In some applications, it is desirable to limit the playable lifetime of an optical disc. For example, there is widespread interest in providing temporary access to music, movies, and other forms of digital entertainment without requiring a purchaser to return a data storage device to its provider. Put in very concrete terms, a customer purchasing a movie on a limited play DVD would be granted only limited access to the movie because by design, access to the data contained within the limited play DVD would be extinguished over a relatively short period of time after its first use. Another example is sample computer programs that are provided to potential customers in order to entice them to purchase the software. The programs are intended to be used for a limited period of time. In each of these applications and others, when that time has expired, the disc must be returned. Recycling concerns raised by such limited use schemes are balanced by the both recyclability of the limited play DVD itself and the elimination of at least one trip, typically in an automobile, to the site of the DVD's purchase.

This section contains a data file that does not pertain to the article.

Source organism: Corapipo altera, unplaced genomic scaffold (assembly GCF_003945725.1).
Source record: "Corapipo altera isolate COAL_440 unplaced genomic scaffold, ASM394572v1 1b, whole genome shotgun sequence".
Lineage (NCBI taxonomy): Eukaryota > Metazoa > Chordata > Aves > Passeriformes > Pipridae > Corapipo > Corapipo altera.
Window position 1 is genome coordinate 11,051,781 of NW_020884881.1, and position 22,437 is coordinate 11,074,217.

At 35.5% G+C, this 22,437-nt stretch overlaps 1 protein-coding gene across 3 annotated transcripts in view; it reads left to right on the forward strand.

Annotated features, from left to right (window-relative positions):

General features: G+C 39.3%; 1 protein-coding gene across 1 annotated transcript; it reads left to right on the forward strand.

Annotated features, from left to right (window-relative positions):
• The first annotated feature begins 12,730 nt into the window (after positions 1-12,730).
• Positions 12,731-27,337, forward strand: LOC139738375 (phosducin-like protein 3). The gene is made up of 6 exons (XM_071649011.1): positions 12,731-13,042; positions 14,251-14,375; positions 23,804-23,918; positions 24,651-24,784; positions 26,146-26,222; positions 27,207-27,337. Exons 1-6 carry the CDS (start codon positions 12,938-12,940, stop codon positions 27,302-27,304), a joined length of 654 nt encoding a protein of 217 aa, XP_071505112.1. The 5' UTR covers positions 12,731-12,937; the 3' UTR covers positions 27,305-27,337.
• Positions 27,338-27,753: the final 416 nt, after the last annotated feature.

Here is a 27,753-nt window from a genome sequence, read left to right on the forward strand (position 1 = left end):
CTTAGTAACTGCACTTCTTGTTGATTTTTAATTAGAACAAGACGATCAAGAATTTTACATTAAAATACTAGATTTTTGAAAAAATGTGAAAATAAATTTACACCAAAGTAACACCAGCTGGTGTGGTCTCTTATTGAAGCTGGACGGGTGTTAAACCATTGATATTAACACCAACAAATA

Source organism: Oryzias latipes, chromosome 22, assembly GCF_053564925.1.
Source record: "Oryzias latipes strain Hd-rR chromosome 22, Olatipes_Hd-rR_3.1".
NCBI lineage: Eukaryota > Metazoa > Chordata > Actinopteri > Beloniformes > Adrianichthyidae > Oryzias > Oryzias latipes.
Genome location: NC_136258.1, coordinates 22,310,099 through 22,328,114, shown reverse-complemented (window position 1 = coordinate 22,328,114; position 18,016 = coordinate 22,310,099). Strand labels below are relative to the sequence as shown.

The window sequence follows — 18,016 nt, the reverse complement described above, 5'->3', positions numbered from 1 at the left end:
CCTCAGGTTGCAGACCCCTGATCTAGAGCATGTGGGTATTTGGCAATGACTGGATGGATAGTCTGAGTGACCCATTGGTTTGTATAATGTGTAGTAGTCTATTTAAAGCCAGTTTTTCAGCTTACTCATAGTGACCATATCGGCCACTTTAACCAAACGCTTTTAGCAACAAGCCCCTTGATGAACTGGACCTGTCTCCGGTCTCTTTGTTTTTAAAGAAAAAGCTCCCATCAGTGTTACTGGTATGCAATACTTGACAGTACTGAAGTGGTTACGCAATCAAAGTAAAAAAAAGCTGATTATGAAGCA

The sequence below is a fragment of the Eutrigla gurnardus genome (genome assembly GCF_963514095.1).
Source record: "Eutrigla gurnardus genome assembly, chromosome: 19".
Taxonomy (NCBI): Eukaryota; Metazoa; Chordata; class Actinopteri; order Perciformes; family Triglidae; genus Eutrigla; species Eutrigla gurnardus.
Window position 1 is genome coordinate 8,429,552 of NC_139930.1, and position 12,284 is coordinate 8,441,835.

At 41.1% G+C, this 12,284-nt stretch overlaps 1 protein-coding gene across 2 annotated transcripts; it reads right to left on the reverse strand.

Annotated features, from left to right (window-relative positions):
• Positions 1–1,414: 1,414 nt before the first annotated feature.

Thus, a need exists for machine-readable optical discs which provide limited access to music, movies, other forms of digital entertainment, or any other data for which limited access is appropriate, wherein said optical discs do not need to be returned to the provider at the end of a limited period of access. Limited-play optical discs provide a solution to this problem.

Limited play discs such as DVD's have been produced by various methods. One method includes forming a disc comprising a reflective layer protected by a porous barrier layer such that the reflective layer becomes oxidized over a pre-determined period of time. Once the reflective layer attains a certain level of oxidation, the disc is no longer readable. Hence the time taken for the passage of oxygen through the substrate layer becomes very vital for the play-time of the limited play disks. Moreover, where the limited period of access is predicated on oxygen sensitivity of the DVD alone, steps must be taken such that the substrate possess the necessary level of oxygen permeability such that the oxygen does not reach the reactive layer before the pre-determined time, enabling the DVD remains fully playable during the limited period of access.

In view of the forgoing, there exists a need to protect the limited play data storage media from uncontrolled abridgement of the useful lifespan of the data storage media. The present invention provides novel solutions to these and allied problems as evidenced by the description, examples and claims that follow.

BRIEF SUMMARY OF THE INVENTION

The present invention provides a limited play optical storage medium for data, comprising: